That doesn’t count the estimated 18,000 Purdue alumni who live in California already—the third-largest concentration outside of Indiana and Illinois. That includes four of five Purdue graduates who work at places such as electric-car maker Tesla, in nearby Palo Alto.
So what does the Purdue West Coast office have to show for itself in the first year?
Technically, there have been no deals—at least as far as formal partnerships or technology licensing agreements.
Boyle won’t go into detail, but says a handful of startups at Purdue have been having discussions with companies and venture firms in the valley.
One company has teamed with Purdue to apply for U.S. Department of Defense funding for a project. That company has been talking about the potential to locate operations in Indiana.
“There are at least a half-dozen projects,” Boyle said. In 2012, “I think we’ll have something we can explicitly talk about.”
An Indiana life sciences entrepreneur said such efforts take time.
“The Purdue initiative in California is an experiment. It deserves a minimum of five years of enthusiastic effort,” said Peter Kissinger, founder of West Lafayette-based Bioanalytical Systems and co-founder of medical-device firm Phlebotics Inc.
As Kissinger sees it, Indiana has been a “bit provincial” in a time of a knowledge-based economy that knows no borders. Beyond links with California, Kissinger said he sees the Silicon Valley as a good link with the Pacific Rim, more generally, along with better connections to funding sources.
Two early-stage firms he works with have had a hard time obtaining funding in Indiana. “We have great ideas to share with people interested in investing. Given the relative risk aversion in Indiana, it makes a lot of sense to shop our ideas to people who take more chances.”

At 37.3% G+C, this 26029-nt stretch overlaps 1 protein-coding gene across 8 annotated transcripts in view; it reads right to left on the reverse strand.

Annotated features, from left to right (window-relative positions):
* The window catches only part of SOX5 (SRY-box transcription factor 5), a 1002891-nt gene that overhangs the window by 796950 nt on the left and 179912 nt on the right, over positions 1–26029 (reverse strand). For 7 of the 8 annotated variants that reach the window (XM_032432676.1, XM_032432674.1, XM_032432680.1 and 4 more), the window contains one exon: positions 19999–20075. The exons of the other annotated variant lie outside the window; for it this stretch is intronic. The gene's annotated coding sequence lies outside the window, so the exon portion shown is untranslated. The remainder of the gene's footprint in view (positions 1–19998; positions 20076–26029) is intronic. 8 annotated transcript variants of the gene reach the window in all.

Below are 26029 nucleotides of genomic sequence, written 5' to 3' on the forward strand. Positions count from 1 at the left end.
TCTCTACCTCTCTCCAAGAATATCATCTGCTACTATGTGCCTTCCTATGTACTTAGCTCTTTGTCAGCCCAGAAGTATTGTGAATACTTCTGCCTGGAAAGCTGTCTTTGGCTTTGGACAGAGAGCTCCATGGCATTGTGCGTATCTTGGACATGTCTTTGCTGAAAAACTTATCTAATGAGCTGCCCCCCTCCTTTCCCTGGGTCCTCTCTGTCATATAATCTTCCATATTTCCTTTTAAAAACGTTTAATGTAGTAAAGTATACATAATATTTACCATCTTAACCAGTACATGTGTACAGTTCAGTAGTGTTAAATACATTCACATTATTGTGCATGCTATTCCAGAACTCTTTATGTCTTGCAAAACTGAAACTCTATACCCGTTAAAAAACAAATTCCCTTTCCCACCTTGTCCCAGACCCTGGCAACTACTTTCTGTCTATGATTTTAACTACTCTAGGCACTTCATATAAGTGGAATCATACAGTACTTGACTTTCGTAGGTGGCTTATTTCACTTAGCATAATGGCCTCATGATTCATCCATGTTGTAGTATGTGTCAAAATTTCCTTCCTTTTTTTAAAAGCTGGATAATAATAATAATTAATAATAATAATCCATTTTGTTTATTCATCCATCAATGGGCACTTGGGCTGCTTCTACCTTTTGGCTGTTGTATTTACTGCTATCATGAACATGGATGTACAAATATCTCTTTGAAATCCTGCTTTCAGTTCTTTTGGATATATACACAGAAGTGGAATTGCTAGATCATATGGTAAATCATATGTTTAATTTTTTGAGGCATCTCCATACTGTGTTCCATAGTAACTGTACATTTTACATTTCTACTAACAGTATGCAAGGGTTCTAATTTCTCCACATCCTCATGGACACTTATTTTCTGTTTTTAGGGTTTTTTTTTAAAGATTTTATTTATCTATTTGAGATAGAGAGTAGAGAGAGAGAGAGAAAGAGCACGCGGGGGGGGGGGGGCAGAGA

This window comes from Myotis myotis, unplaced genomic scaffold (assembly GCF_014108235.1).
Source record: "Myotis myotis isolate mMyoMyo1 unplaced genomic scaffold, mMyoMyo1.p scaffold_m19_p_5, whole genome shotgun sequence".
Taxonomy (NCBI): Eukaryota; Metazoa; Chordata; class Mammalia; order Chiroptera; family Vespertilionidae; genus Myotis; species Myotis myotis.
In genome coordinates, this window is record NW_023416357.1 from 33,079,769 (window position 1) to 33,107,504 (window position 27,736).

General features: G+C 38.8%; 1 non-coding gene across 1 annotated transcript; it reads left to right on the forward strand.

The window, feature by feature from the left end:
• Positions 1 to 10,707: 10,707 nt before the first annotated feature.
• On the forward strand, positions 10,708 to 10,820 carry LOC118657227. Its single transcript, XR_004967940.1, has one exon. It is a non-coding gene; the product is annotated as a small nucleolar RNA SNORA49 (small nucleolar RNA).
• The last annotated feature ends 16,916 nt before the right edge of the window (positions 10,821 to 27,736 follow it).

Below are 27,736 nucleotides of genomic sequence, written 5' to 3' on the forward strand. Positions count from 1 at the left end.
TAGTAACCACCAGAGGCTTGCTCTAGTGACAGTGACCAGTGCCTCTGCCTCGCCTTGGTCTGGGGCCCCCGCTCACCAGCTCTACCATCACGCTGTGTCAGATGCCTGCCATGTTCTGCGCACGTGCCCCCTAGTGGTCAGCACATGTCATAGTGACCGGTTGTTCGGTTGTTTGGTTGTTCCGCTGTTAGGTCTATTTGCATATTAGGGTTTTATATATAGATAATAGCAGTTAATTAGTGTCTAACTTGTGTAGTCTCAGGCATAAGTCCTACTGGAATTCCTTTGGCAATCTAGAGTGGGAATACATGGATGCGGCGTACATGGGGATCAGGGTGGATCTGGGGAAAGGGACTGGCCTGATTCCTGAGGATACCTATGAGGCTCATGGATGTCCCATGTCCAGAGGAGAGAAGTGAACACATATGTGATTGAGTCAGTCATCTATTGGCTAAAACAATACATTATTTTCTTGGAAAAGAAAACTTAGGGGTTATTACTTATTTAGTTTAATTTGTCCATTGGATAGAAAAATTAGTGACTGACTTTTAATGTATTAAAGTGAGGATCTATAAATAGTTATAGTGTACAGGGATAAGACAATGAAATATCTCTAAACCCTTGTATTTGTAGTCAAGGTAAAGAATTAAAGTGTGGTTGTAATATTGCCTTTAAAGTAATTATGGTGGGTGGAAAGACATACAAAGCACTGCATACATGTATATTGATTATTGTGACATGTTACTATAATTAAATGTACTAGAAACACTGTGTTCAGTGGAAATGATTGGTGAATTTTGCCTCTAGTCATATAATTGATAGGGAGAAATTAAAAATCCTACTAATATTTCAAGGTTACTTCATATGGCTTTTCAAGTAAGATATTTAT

Both he and Boyle also point to the potential Purdue connections could have in helping attract a West Coast firm to put a unit in Indiana, given the state’s lower cost of living and Purdue’s research base.
Purdue is one of a handful of research universities to plant a flag in Silicon Valley. Perhaps furthest along is Pittsburgh’s Carnegie Mellon University, which opened an office at the NASA facility in 2002.
Besides seeking partnerships with companies in the valley, CMU has expanded its Mountain View office into a campus offering master’s- and doctorate-level programs in IT, software engineering, and electric and computer engineering.
“I wouldn’t say we wouldn’t do that, but it’s not in our initial intent” for the West Coast office, said Purdue’s Buckius.
The office has a $400,000 annual budget and is being supported by the Purdue Research Foundation and the Indiana Economic Development Corp. The IEDC provided a $500,000 grant.
The Purdue office consists of two rooms at Ames, along with another employee who serves as a marketing and administrative assistant.
“We’ve set up the office to include a couple of work cubicles for visiting faculty or potentially for future Purdue entrepreneurs who might need a temporary base,” Boyle said.•